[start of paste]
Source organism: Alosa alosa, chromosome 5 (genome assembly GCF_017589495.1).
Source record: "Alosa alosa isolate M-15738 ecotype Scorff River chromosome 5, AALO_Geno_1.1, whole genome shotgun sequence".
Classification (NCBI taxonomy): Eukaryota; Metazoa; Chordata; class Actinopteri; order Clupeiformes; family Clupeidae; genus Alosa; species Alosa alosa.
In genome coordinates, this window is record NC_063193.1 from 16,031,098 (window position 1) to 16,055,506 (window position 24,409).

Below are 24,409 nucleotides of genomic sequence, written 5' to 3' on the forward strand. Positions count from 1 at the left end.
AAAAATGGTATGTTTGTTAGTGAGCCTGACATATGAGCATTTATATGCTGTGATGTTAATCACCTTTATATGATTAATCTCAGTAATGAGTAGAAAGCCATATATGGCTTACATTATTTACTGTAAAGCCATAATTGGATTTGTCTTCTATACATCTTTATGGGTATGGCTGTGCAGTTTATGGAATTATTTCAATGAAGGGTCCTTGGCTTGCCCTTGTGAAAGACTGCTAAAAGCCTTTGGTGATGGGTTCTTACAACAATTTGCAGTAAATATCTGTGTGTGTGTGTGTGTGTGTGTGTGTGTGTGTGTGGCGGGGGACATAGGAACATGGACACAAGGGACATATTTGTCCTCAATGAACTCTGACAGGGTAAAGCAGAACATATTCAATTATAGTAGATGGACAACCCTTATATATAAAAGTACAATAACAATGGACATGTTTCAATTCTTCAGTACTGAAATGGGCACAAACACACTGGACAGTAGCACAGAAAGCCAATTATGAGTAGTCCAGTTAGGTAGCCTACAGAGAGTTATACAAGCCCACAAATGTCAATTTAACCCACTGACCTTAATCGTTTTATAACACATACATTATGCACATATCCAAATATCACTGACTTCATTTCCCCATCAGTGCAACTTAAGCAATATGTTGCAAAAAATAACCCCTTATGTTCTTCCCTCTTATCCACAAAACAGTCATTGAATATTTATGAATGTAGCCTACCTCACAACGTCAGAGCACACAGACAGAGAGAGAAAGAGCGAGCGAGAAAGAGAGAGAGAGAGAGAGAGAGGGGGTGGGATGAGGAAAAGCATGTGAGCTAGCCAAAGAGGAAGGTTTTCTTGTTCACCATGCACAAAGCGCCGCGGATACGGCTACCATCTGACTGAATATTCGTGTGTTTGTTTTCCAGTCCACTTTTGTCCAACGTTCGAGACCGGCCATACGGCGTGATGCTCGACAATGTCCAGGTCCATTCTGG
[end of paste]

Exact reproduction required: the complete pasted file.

Source organism: Alosa alosa, chromosome 5 (genome assembly GCF_017589495.1).
Source record: "Alosa alosa isolate M-15738 ecotype Scorff River chromosome 5, AALO_Geno_1.1, whole genome shotgun sequence".
Classification (NCBI taxonomy): Eukaryota; Metazoa; Chordata; class Actinopteri; order Clupeiformes; family Clupeidae; genus Alosa; species Alosa alosa.
In genome coordinates, this window is record NC_063193.1 from 16,031,098 (window position 1) to 16,055,506 (window position 24,409).

Below are 24,409 nucleotides of genomic sequence, written 5' to 3' on the forward strand. Positions count from 1 at the left end.
AAAAATGGTATGTTTGTTAGTGAGCCTGACATATGAGCATTTATATGCTGTGATGTTAATCACCTTTATATGATTAATCTCAGTAATGAGTAGAAAGCCATATATGGCTTACATTATTTACTGTAAAGCCATAATTGGATTTGTCTTCTATACATCTTTATGGGTATGGCTGTGCAGTTTATGGAATTATTTCAATGAAGGGTCCTTGGCTTGCCCTTGTGAAAGACTGCTAAAAGCCTTTGGTGATGGGTTCTTACAACAATTTGCAGTAAATATCTGTGTGTGTGTGTGTGTGTGTGTGTGTGTGTGTGTGGCGGGGGACATAGGAACATGGACACAAGGGACATATTTGTCCTCAATGAACTCTGACAGGGTAAAGCAGAACATATTCAATTATAGTAGATGGACAACCCTTATATATAAAAGTACAATAACAATGGACATGTTTCAATTCTTCAGTACTGAAATGGGCACAAACACACTGGACAGTAGCACAGAAAGCCAATTATGAGTAGTCCAGTTAGGTAGCCTACAGAGAGTTATACAAGCCCACAAATGTCAATTTAACCCACTGACCTTAATCGTTTTATAACACATACATTATGCACATATCCAAATATCACTGACTTCATTTCCCCATCAGTGCAACTTAAGCAATATGTTGCAAAAAATAACCCCTTATGTTCTTCCCTCTTATCCACAAAACAGTCATTGAATATTTATGAATGTAGCCTACCTCACAACGTCAGAGCACACAGACAGAGAGAGAAAGAGCGAGCGAGAAAGAGAGAGAGAGAGAGAGAGAGGGGGTGGGATGAGGAAAAGCATGTGAGCTAGCCAAAGAGGAAGGTTTTCTTGTTCACCATGCACAAAGCGCCGCGGATACGGCTACCATCTGACTGAATATTCGTGTGTTTGTTTTCCAGTCCACTTTTGTCCAACGTTCGAGACCGGCCATACGGCGTGATGCTCGACAATGTCCAGGTCCATTCTGG